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Published: Wednesday, 10/18/2006

Course helping women build self-defense skills

BY JOE VARDON
BLADE STAFF WRITER

Debbie Porter never learned how to properly twist an attacker's fingers in knots, gouge his eyes, or kick him in the groin.

She will soon.

Ms. Porter, 42, of Monclova Township is one of a handful of women participating in a Rape Aggression Defense class (called RAD) being offered by the Metroparks of the Toledo Area at Oak Openings Preserve in Swanton.

The class lasts for 12 hours and is broken into three, four-hour sessions.

The second and third sessions are today and next Thursday.

More condensed defense classes are offered by the Metroparks throughout the year. Other RAD classes are taught by different institutions at various locations throughout the Toledo area.

In last week's opening session at Oak Openings, Metropark rangers taught Ms. Porter and her classmates how to be aware of their surroundings and ways to reduce the risk of being attacked. They also began to cover some self-defense options in case of attack.

Ms. Porter, who said her family moved to Monclova from Washington, said she had never been attacked or raped, but it was still important for her to sign up for the class.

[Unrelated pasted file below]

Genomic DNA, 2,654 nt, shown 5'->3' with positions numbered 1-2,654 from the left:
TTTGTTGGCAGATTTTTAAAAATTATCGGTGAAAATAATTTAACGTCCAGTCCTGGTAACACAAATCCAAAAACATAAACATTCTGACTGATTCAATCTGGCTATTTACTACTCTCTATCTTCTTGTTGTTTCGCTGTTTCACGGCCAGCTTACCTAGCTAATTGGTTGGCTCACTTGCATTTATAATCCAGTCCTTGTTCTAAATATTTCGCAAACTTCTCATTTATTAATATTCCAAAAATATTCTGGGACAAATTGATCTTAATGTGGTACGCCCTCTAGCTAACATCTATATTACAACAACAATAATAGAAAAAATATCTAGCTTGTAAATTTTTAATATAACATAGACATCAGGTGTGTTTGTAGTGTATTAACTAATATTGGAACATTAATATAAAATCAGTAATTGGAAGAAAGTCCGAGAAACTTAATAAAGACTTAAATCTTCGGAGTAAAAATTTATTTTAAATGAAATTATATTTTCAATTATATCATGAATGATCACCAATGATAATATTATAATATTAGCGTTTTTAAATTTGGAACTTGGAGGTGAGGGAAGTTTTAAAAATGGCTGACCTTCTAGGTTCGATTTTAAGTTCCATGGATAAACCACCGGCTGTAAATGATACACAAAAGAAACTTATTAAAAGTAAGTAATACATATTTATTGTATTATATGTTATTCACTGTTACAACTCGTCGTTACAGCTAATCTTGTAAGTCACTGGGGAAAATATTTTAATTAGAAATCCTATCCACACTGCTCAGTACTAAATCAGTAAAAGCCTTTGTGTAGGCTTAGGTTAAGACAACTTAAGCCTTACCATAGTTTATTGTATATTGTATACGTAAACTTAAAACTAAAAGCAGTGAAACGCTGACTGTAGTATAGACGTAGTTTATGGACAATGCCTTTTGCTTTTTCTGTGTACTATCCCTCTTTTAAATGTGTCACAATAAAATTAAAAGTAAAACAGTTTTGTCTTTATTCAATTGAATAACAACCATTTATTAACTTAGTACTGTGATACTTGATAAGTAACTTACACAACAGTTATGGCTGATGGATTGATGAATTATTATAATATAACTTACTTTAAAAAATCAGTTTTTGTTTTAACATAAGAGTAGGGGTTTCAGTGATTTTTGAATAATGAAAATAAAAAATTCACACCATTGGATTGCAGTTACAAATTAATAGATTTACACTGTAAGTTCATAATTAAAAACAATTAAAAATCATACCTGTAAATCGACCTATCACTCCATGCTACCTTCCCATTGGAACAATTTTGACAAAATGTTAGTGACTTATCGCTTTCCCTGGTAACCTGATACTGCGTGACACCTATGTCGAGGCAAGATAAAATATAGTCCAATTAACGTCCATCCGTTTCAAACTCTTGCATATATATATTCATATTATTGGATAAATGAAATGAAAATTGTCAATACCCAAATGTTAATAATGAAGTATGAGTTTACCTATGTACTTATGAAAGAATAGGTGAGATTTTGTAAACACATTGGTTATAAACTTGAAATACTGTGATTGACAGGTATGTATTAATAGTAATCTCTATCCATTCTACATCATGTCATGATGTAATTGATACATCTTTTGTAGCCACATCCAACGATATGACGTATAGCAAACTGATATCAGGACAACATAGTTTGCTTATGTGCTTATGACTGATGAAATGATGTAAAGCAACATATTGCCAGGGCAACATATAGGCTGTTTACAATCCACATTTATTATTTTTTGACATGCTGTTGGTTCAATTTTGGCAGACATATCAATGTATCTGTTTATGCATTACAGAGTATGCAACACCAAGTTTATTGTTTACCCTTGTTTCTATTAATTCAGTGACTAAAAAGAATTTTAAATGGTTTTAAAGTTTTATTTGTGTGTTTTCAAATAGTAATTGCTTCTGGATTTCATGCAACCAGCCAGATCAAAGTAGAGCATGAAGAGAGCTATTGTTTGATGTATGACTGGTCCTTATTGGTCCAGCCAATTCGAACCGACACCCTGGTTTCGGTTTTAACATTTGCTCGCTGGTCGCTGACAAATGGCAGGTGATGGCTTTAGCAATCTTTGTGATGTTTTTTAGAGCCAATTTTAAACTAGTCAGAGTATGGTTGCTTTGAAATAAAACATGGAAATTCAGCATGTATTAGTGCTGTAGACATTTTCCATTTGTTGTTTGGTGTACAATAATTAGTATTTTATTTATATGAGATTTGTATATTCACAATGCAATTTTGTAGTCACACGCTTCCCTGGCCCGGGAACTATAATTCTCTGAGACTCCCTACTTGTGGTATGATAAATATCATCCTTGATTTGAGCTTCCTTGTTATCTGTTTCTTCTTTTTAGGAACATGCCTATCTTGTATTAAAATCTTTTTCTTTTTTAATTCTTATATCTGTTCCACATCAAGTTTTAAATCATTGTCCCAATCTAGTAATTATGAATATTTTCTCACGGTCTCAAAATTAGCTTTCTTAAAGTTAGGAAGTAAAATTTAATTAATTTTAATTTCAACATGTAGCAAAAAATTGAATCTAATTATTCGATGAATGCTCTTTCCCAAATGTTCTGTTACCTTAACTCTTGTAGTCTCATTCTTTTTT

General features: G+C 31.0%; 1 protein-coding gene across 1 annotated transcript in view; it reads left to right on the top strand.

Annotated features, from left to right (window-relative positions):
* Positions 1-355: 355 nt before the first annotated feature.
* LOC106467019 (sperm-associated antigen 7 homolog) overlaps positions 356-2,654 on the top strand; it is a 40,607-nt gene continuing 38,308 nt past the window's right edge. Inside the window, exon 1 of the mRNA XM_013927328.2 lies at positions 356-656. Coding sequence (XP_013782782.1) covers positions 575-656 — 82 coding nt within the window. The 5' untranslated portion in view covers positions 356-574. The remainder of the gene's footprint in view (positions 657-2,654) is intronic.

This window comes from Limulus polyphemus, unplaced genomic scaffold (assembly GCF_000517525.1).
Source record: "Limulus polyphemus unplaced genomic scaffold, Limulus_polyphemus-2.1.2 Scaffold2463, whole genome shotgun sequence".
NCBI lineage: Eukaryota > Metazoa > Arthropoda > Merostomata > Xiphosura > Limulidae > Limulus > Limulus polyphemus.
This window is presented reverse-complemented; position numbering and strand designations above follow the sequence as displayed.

"Because I'm coming from a big city, I always know there's an element or possibility of always being in danger," she said. "I want to at least have a response ready if a situation were to arise."

The class at Oak Openings is being taught by rangers Becky Woodcock, Mark Fesh, and Gail Awls.

All have received extensive training in the RAD system.

Ms. Woodcock, from Toledo, said one of the most important objectives in the class is to build the students' confidence.

"Many women in our society have been brought up to be nonconfrontational," Ms. Woodcock said. "It's important to build up their confidence in case of an attack, so they have a sense of their physical abilities to defend themselves."

No one can get a better sense for the females' improved confidence by the end of the class than Mr. Fesh, who plays the aggressor in attack simulations.

Adorning an insulated, full-body protective suit, Mr. Fesh has to approach each student and brace himself for an elbow to the head, a knee to the stomach, or worse.

The harder Mr. Fesh is hit, the better he feels about the job he and the other instructors have done.

"This class is there to teach them how to fight back," said Mr. Fesh of Maumee. "I hope they literally punch, kick, and do everything they can to escape.

"I can feel all the hits in that suit, and the more I feel them, the more confidence I know they have in themselves."

Mr. Fesh's day of reckoning usually comes with the final session of the class, when the women show off all of their new defense techniques.

Ms. Porter, for one, is excited to show what she has learned in the program.

"I think we're all looking forward to getting in a few good knocks," she said. "The biggest thing is to see if we can put what we learned into action and find out if we can really do it."



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